Clean power for data centres

DISCLAIMER: All opinions in this column reflect the views of the author(s), not of EURACTIV.COM Ltd.

Regionally dispersed smaller and micro data centres are poised to become more commonplace, which creates a need for onsite power generation technologies for these facilities, says Pritil Gunjan. [CommScope / Flickr]

As big data, digital content, and e-commerce continue to drive explosive growth in power demand for data centres, it is crucial to understand the reliability and sustainability of power supplied to these facilities, writes Pritil Gunjan.

Pritil Gunjan is a senior research analyst with Navigant Research. In her latest report, she evaluated reliable power generation models for data centres.

Data centre infrastructures are likely to become more distributed as edge computing gains momentum. Regionally dispersed smaller and microdata centres are poised to become more commonplace, which creates a need for onsite power generation technologies for these facilities. Increasing demand to deploy clean energy sources has led to renewed interest in corporate renewable power purchase agreements.

Clean energy sourced from utilities and independent power producers varies widely across regions, however, and may include a considerable proportion of electricity generated by plants that use fossil fuel. Therefore, the perceived benefits of distributed energy resources (DER like gensets, wind, and solar PV) for both primary and critical power supply are gaining attention amongst data centre operators.

Procurement issues

Defining a clean power generation model enables data centres to address two ongoing power procurement issues:

  • It can dramatically improve the reliability and stability of power across geographies, especially in regions of poor grid infrastructure.
  • It can minimise dependence on fossil fuels while restricting greenhouse gas emissions.

[Sources: Navigant Research]

In the past, business continuity and disaster recovery programs across data centres typically included installing a diesel generator set (genset).

However, rising energy consciousness, increasing demand to reduce carbon footprint, and the transition to a cleaner energy source will drive market opportunities for sustainable and renewable DER technologies for critical and prime power needs.

An interesting market trend involves technological investments in gas gensets for prime and standby applications. Equipment manufacturers claim that gas generators have considerably increased load acceptance capabilities whilst heat generated through cogeneration can improve thermal efficiency of data centres.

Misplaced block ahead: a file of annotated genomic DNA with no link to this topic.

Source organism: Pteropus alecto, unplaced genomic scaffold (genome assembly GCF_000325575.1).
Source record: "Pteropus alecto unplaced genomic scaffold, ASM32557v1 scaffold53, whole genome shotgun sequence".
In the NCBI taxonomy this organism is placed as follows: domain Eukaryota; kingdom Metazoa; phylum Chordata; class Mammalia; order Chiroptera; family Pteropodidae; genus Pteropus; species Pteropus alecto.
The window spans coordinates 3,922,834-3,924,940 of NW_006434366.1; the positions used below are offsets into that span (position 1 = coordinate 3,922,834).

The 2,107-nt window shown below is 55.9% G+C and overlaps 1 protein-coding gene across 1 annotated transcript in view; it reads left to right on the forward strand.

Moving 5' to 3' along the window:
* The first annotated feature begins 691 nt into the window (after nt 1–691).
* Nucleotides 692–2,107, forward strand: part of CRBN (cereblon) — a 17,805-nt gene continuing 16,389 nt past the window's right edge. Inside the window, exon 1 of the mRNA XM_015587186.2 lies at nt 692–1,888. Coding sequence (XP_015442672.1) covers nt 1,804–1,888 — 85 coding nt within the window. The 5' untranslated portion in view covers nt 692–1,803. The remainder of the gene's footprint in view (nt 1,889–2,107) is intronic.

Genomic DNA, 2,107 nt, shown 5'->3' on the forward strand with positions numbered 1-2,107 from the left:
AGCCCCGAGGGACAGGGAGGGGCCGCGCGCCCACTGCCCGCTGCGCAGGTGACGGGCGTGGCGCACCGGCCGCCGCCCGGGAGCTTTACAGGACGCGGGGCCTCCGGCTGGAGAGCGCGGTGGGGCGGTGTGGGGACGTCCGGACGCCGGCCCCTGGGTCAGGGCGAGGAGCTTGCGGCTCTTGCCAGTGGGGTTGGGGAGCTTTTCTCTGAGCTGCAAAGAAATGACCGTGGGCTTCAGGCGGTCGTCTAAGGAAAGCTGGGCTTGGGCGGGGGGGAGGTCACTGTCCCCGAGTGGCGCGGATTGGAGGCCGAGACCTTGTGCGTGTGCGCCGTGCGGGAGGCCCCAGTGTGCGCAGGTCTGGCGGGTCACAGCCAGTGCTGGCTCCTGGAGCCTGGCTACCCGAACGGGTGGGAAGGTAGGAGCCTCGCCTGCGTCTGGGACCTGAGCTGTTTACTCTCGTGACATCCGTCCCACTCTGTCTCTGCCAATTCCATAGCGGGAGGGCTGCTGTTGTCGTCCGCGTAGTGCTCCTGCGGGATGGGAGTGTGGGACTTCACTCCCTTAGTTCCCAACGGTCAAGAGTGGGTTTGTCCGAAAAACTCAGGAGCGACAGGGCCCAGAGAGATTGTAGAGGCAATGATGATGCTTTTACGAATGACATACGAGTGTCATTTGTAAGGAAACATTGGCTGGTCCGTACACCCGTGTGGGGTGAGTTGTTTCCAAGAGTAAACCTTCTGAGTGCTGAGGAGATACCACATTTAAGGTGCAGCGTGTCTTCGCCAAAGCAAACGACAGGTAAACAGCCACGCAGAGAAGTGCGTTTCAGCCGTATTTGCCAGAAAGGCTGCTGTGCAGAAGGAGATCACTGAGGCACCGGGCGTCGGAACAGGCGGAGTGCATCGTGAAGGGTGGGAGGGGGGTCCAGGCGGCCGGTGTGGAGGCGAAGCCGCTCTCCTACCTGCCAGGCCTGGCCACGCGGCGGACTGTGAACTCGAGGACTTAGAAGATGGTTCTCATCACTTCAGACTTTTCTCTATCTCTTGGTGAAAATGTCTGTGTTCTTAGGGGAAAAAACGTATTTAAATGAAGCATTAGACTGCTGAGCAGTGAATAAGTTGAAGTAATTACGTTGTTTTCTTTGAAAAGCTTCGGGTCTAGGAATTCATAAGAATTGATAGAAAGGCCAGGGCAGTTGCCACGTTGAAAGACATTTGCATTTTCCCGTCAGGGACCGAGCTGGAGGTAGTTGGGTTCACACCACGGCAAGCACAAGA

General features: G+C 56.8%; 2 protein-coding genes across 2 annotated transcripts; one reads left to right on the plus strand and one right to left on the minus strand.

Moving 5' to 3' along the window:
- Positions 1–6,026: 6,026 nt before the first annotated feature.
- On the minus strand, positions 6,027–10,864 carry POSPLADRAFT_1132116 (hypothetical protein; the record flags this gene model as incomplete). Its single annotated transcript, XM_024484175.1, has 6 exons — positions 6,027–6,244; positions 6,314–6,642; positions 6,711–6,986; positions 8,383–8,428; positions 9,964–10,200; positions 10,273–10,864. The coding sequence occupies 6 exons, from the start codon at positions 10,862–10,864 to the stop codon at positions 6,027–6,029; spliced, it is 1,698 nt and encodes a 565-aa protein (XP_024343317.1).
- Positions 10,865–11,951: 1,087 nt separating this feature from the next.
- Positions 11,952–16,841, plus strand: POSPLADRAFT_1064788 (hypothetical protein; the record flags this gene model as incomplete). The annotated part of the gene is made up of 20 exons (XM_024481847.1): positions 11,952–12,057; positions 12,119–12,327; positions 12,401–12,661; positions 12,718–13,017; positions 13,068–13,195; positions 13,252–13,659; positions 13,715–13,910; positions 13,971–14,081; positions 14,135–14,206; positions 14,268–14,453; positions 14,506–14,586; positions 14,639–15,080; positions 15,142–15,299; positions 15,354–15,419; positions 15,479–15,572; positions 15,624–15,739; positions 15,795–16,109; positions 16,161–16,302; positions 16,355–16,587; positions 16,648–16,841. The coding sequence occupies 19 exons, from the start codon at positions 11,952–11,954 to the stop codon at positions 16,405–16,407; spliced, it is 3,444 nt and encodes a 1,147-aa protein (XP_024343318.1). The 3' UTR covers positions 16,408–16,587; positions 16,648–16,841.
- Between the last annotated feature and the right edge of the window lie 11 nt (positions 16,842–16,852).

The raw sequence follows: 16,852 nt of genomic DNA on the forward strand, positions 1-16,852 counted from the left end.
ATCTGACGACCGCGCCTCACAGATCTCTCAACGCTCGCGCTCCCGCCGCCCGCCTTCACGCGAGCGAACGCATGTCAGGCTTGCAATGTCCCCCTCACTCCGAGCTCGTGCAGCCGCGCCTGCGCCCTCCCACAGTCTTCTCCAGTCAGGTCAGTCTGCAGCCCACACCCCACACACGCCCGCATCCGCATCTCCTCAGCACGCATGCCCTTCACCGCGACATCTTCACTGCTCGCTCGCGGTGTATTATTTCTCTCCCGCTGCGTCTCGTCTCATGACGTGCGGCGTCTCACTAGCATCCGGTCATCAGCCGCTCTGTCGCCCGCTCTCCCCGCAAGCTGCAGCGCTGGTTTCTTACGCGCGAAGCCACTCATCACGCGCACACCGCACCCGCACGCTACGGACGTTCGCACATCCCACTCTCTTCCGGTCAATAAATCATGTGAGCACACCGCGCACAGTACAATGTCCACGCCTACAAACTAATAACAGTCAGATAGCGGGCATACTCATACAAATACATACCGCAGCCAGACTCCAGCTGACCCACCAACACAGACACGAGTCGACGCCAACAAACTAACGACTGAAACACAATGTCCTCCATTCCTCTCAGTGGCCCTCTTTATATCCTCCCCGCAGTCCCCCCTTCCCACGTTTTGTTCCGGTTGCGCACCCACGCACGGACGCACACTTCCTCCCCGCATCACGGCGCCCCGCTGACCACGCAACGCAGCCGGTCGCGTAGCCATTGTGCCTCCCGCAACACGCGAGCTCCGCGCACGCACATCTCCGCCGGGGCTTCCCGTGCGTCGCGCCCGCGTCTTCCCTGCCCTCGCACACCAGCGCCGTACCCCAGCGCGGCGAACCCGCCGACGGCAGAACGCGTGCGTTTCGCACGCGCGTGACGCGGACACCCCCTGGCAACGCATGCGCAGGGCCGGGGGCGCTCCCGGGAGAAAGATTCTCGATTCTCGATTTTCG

Also, natural gas is considered a clean source of fuel compared to diesel, which drives rising interest in gas power generation to provide a resilient and robust solution for data centre power—especially during long-term outages. Revenue decoupling programs and load balancing initiatives can further increase the viability of DER for onsite generation.

Growing market

Navigant Research expects the global market for clean sustainable power generation in data centres to reach a cumulative total of $50.7 billion in revenue between 2018 and 2027. Substantial new capacity additions in Asia Pacific will likely drive this growth.

[Sources: Navigant Research]

OEMs and technology vendors are reporting significantly more interest in offering integrated solutions for both prime and backup power demand. Many adoption barriers are due to perception and lack of knowledge issues that are dissipating quickly. In emerging countries in Asia Pacific, there is growing interest in relying on hybrid gas-diesel configurations, and the combination is used to offset power demand during grid congestions and emergency outages.

Navigant Research’s report, Sustainable and Renewable Power Generation for Global Data Centers, evaluates various sustainable power generation models for data centres, with a focus on sizing the distributed power technology segments and its applications across primary and critical power usage. The report also summarizes the following recommendations for OEMs and data centre owners:

  • Hybrid renewable energy solutions: A combination of utility-interactive and onsite generation technologies can offer significant cost advantages over traditional power generation models.
  • New business models: New business models enable efficiency and reduce capital costs for primary and critical power generation. Early adopters can build a compelling and successful business case for a futuristic Energy Cloud based on rapid, turnkey installations of integrated DER solutions.
  • Demand response and grid interactivity: Grid interactivity enhances the total cost of ownership for distributed generation technologies. Local distributed power will be used as the primary power supply whilst the grid-connected power is only used as a backup during grid failure and outages.

Integrated solutions have an economic advantage

Energy procurement is complex. Changing market dynamics, supply and demand scenarios, and legislative changes have significant effects on the power generation models adopted by the industry. Due to the scale of investments required to generate onsite power, the distributed generation market for data centres is in its infancy.

Yet, grid-integrative and integrated DER solutions have an economic advantage over grid-reliant power for these facilities. As distributed generation continues to gain traction globally, data centre owners will increasingly adopt sustainable onsite solutions for their energy needs.

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